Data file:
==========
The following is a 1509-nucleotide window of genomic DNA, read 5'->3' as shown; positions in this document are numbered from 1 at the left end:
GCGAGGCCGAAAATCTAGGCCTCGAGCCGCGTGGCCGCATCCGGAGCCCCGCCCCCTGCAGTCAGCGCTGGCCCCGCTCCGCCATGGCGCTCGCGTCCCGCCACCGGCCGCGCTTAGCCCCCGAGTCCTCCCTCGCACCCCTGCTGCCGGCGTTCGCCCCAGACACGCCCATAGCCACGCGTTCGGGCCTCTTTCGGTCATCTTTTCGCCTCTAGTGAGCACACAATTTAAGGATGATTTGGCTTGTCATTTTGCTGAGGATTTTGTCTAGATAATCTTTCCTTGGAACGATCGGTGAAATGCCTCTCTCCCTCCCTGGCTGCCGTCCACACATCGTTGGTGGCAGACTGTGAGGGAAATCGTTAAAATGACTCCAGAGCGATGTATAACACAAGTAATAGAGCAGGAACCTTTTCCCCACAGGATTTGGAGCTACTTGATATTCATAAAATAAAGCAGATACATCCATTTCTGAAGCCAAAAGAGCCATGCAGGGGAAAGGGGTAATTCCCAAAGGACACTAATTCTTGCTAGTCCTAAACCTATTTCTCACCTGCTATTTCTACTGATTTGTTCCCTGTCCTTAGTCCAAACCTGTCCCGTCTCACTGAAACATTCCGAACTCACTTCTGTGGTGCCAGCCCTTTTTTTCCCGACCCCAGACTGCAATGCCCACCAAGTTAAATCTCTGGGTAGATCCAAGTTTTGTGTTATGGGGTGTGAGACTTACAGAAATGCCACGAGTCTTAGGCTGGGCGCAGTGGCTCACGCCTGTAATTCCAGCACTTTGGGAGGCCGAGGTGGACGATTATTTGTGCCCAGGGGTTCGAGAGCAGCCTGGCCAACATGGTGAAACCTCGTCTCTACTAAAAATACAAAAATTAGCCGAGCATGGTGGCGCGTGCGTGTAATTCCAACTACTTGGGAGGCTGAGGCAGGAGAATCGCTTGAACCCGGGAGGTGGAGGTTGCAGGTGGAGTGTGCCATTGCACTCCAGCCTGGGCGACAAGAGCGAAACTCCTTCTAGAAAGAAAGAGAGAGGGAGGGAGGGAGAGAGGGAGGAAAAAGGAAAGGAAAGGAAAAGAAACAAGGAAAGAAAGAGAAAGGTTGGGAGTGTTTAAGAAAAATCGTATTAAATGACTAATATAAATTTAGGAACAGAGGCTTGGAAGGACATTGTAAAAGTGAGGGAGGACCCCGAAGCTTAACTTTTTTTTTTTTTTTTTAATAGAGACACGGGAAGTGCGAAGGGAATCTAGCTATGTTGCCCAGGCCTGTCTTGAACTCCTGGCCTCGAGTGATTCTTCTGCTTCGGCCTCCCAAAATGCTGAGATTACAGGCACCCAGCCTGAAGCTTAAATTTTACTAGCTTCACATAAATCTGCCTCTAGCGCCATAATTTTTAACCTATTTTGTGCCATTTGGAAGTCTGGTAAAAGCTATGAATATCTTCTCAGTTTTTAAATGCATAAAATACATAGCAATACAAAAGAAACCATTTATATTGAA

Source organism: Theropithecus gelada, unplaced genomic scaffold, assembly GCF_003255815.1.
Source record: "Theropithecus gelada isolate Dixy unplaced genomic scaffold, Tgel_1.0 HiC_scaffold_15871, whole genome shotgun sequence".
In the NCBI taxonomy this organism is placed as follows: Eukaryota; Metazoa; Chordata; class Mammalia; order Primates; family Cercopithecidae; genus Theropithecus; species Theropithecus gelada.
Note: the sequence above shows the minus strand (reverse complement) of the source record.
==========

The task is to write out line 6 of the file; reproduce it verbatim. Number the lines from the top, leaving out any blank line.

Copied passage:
Note: the sequence above shows the minus strand (reverse complement) of the source record.